Dushanbe, Tajikistan, April 16, 2012 – The International Narcotics and Law Enforcement (INL) section of the U.S. Embassy and local partner NGO Dast ba Dast organized an anti-drug themed dance festival at the Mayakovski Theatre in Dushanbe on April 8, 2012. Over the last three months, NGO Dast ba Dast recruited choreographers to assist students develop dances representing successful battles against drug addiction. Each school presented a different interpretive dance that reflected the harmful nature of drug use and the joys of life without drugs. This project also established six sustainable dance clubs in Dushanbe.
The goal of the festival was to raise awareness about the dangers of drugs and to develop healthy extra-curricular activities for students. A total of 120 schoolchildren aged 12-17 from six Dushanbe schools participated in the festival. Following the event, Dast ba Dast donated equipment to the dance clubs. Articles about the project activities and drug issues in Tajikistan were published, and five radio programs were aired on Radio Vatan, raising awareness of drug problems and advertising the festival.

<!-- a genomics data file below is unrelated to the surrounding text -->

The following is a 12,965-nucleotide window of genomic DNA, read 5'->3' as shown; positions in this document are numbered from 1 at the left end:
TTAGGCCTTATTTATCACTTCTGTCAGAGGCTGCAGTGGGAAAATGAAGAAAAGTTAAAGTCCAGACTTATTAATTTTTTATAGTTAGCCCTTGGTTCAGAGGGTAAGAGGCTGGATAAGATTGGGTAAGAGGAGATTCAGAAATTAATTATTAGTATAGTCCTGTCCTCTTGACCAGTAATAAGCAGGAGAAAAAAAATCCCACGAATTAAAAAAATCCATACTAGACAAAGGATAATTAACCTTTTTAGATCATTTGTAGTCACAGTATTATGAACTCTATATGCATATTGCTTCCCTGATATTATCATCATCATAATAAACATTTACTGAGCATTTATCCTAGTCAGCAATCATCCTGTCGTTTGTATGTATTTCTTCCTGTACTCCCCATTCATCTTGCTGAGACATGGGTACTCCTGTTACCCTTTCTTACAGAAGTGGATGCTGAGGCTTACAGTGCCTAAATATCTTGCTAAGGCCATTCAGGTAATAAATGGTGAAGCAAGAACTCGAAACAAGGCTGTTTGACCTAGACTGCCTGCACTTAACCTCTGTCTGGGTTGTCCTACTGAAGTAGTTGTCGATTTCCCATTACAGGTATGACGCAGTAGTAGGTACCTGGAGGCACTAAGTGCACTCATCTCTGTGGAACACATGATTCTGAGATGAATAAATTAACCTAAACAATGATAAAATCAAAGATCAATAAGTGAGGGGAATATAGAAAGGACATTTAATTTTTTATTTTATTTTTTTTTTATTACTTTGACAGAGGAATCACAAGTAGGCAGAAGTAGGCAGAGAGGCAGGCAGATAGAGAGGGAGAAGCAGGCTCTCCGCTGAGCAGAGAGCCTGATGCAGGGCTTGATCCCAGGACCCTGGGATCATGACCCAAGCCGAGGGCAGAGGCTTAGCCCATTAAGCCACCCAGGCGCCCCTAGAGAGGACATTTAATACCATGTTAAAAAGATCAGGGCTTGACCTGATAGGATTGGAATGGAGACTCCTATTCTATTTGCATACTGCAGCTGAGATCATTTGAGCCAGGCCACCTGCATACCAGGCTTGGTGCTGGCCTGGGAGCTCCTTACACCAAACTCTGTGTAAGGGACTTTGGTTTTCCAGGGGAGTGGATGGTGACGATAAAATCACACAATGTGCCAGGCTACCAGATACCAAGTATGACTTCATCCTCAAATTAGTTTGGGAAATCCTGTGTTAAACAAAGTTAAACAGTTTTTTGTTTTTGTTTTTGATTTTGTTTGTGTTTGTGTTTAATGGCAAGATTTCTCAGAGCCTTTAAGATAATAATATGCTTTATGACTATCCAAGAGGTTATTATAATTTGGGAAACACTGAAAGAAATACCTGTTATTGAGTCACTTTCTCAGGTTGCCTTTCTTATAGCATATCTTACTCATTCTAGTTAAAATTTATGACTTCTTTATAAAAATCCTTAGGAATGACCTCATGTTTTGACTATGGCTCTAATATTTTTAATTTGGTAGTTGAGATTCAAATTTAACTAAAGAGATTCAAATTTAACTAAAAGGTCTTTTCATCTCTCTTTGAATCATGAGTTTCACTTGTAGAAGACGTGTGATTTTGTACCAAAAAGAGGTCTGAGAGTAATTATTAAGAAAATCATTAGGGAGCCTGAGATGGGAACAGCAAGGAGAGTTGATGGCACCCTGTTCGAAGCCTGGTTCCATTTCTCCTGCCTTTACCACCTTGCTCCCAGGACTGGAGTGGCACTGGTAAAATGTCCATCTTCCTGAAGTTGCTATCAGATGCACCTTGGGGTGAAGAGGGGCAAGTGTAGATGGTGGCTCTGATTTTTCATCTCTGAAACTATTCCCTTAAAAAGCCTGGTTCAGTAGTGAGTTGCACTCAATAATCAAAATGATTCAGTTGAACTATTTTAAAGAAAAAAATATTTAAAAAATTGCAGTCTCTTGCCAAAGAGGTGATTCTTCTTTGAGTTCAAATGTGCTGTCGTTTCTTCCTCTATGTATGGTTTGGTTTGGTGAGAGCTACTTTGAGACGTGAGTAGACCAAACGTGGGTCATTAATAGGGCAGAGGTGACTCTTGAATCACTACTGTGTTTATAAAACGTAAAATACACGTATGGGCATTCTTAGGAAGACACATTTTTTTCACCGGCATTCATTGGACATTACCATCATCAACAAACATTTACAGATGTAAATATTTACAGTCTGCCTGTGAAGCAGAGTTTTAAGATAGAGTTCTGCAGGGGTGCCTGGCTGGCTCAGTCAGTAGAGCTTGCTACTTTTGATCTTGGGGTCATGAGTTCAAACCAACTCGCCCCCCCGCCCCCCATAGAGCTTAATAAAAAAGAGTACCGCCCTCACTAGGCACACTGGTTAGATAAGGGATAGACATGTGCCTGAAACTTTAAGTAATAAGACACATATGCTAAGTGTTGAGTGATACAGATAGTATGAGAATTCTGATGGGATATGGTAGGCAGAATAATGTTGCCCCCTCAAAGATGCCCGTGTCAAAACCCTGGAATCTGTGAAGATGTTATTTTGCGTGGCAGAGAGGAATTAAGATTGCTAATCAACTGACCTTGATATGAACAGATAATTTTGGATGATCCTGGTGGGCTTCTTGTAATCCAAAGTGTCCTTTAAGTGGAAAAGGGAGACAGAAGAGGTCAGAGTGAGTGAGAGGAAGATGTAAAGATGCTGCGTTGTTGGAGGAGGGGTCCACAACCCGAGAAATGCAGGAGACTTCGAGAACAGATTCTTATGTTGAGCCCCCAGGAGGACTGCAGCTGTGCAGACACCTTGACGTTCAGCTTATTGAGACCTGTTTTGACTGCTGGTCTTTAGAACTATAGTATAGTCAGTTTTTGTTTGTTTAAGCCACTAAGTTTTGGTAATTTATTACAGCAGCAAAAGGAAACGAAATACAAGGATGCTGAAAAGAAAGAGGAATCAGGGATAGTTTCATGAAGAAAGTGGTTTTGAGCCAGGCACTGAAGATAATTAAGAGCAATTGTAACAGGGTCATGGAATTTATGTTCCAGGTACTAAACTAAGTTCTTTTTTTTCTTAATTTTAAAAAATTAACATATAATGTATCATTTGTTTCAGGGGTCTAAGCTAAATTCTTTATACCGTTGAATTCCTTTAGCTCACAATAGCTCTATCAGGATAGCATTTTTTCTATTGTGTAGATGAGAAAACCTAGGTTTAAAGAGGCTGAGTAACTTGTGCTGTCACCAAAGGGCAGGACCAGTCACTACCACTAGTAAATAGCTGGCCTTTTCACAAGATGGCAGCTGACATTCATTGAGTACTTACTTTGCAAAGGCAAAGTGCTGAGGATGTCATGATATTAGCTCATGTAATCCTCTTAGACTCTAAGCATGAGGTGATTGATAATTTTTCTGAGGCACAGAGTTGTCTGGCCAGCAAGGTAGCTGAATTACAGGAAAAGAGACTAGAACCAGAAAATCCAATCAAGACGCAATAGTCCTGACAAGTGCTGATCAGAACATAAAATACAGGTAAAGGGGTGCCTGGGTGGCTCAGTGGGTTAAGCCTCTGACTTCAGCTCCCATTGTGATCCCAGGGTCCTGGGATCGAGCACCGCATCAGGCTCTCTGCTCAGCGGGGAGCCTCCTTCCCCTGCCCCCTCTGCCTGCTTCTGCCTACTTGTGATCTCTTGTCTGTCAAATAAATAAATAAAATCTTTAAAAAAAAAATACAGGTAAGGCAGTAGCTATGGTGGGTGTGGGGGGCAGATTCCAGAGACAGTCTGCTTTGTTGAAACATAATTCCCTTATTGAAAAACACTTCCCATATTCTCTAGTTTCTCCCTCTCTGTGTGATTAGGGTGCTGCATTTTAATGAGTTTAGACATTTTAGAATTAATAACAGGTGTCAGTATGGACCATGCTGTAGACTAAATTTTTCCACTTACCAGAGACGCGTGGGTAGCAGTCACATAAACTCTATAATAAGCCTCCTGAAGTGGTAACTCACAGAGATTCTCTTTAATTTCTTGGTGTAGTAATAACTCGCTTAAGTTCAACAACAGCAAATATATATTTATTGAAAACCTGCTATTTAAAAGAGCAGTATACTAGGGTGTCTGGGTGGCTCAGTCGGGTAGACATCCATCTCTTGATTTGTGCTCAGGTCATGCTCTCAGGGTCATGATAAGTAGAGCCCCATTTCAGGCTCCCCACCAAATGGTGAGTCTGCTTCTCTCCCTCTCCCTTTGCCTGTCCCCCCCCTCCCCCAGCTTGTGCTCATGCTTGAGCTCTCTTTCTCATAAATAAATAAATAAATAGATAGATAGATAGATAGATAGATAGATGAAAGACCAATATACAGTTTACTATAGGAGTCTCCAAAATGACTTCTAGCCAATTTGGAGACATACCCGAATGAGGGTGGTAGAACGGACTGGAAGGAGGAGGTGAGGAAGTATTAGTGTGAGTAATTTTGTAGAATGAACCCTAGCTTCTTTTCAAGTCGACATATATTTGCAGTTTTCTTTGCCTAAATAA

A packed theatre of students and parents came to watch the festival. The U.S. Embassy’s Deputy Chief of Mission Sarah Penhune attended the performance and commended the kids on their performance, and called upon parents to discuss difficult subjects like drug abuse with their children.
The dance festival is part of the INL Drug Demand Reduction Program for 2011-2012. Within the framework of this program, INL has awarded more than $300,000 in grants to local and international non-governmental organizations covering all four regions of Tajikistan.
The United States Government is committed to continuing its support and assistance to the people of Tajikistan. Since 1992, the U.S. Embassy in Dushanbe has provided approximately $984 million in programs that support Tajikistan’s democratic institutions, health care, education, economic growth, enhancing border security, strengthen rule of law, and combat drug trafficking.